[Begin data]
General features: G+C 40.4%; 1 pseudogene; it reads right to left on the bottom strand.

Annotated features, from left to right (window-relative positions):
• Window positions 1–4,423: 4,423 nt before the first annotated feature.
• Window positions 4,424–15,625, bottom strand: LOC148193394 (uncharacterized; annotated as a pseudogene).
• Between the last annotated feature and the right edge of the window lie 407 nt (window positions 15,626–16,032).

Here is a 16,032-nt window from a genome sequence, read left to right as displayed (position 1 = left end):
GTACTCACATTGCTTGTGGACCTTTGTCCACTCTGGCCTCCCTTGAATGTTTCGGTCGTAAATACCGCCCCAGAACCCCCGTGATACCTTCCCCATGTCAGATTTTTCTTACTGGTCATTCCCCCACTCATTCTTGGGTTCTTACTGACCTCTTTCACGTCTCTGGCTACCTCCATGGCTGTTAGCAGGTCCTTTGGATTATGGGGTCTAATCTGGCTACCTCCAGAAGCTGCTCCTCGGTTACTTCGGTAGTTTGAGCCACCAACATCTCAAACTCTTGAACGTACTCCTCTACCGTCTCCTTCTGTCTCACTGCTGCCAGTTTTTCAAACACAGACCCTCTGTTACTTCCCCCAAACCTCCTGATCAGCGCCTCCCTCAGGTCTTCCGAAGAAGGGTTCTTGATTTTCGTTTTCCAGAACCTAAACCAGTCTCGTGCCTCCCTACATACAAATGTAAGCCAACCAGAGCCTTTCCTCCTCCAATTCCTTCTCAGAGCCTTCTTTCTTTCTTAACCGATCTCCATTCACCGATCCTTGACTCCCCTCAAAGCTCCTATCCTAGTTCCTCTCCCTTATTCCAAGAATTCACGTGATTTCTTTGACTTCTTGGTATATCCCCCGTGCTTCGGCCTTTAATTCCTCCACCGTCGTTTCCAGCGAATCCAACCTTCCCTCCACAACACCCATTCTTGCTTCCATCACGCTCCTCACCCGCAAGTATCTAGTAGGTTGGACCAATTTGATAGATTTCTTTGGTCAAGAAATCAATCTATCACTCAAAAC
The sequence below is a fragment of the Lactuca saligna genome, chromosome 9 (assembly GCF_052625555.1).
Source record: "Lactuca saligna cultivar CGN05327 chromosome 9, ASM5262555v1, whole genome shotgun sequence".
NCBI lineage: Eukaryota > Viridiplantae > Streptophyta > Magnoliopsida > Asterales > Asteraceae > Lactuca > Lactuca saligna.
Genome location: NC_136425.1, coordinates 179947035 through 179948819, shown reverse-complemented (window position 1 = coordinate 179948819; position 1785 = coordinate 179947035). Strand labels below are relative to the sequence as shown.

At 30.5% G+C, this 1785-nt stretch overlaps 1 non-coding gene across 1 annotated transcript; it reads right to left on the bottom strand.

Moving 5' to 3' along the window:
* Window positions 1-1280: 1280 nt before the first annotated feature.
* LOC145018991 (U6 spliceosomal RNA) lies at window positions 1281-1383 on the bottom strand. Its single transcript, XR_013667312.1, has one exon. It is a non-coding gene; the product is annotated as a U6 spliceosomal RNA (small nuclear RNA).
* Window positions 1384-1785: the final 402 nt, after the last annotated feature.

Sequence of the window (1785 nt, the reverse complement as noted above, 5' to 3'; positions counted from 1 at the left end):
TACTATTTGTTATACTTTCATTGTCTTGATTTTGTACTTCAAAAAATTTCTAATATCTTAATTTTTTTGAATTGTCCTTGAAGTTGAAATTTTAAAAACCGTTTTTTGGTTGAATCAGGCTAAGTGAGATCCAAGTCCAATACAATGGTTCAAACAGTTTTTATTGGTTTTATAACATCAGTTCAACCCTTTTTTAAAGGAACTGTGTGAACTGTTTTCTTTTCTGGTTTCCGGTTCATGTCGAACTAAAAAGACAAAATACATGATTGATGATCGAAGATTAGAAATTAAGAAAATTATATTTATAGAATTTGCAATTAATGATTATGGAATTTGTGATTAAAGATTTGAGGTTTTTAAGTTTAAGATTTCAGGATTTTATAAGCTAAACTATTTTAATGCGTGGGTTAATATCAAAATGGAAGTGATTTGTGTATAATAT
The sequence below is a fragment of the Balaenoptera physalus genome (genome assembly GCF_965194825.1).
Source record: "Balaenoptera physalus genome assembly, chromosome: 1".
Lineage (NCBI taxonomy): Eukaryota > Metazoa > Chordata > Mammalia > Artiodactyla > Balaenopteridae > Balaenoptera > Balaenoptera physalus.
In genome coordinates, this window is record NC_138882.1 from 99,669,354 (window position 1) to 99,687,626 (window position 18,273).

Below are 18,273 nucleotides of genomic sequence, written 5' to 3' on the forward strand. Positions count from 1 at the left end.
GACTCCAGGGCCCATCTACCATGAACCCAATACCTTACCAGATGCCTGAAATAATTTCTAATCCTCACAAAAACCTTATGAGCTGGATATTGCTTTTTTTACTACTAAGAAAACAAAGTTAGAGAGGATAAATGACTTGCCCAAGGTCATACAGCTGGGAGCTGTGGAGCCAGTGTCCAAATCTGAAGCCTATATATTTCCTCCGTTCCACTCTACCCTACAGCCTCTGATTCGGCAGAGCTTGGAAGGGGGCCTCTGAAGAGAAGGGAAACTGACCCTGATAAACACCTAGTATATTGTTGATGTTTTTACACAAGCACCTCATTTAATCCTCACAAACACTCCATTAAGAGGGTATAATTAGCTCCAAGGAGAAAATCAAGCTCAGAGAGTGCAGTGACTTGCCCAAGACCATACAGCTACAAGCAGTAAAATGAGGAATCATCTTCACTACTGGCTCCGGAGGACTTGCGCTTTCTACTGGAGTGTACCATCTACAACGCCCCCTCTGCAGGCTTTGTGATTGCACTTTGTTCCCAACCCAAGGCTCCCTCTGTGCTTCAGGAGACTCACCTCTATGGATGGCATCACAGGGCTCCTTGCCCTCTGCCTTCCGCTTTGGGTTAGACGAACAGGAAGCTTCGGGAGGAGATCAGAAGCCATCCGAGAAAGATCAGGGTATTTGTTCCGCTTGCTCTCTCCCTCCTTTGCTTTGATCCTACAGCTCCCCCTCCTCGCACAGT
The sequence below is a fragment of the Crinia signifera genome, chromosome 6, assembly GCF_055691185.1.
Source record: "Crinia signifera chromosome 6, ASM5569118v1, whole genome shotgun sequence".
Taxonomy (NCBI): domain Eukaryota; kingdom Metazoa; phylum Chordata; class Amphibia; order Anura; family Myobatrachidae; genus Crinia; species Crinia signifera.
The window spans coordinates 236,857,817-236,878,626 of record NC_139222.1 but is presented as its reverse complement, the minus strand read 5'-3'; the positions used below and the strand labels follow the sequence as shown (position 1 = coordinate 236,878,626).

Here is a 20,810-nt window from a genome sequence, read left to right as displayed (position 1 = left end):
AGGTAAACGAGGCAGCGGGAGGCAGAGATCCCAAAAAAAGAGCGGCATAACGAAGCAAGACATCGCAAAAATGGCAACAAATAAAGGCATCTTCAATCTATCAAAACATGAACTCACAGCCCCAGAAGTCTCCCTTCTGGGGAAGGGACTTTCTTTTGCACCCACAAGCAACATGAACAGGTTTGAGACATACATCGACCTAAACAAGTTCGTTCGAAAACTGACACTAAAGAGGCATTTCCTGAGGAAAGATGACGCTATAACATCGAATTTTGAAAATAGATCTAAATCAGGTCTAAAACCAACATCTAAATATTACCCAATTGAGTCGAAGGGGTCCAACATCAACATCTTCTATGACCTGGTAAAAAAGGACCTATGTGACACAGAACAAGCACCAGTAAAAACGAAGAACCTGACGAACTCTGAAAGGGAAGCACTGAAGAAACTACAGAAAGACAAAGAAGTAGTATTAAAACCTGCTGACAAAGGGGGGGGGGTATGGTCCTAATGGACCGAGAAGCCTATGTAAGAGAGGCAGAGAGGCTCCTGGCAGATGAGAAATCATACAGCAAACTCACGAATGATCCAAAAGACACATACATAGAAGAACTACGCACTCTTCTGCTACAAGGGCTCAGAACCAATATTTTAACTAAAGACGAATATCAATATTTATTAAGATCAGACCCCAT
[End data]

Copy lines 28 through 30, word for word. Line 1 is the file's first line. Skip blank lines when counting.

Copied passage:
The window spans coordinates 236,857,817-236,878,626 of record NC_139222.1 but is presented as its reverse complement, the minus strand read 5'-3'; the positions used below and the strand labels follow the sequence as shown (position 1 = coordinate 236,878,626).

Here is a 20,810-nt window from a genome sequence, read left to right as displayed (position 1 = left end):
AGGTAAACGAGGCAGCGGGAGGCAGAGATCCCAAAAAAAGAGCGGCATAACGAAGCAAGACATCGCAAAAATGGCAACAAATAAAGGCATCTTCAATCTATCAAAACATGAACTCACAGCCCCAGAAGTCTCCCTTCTGGGGAAGGGACTTTCTTTTGCACCCACAAGCAACATGAACAGGTTTGAGACATACATCGACCTAAACAAGTTCGTTCGAAAACTGACACTAAAGAGGCATTTCCTGAGGAAAGATGACGCTATAACATCGAATTTTGAAAATAGATCTAAATCAGGTCTAAAACCAACATCTAAATATTACCCAATTGAGTCGAAGGGGTCCAACATCAACATCTTCTATGACCTGGTAAAAAAGGACCTATGTGACACAGAACAAGCACCAGTAAAAACGAAGAACCTGACGAACTCTGAAAGGGAAGCACTGAAGAAACTACAGAAAGACAAAGAAGTAGTATTAAAACCTGCTGACAAAGGGGGGGGGGTATGGTCCTAATGGACCGAGAAGCCTATGTAAGAGAGGCAGAGAGGCTCCTGGCAGATGAGAAATCATACAGCAAACTCACGAATGATCCAAAAGACACATACATAGAAGAACTACGCACTCTTCTGCTACAAGGGCTCAGAACCAATATTTTAACTAAAGACGAATATCAATATTTATTAAGATCAGACCCCAT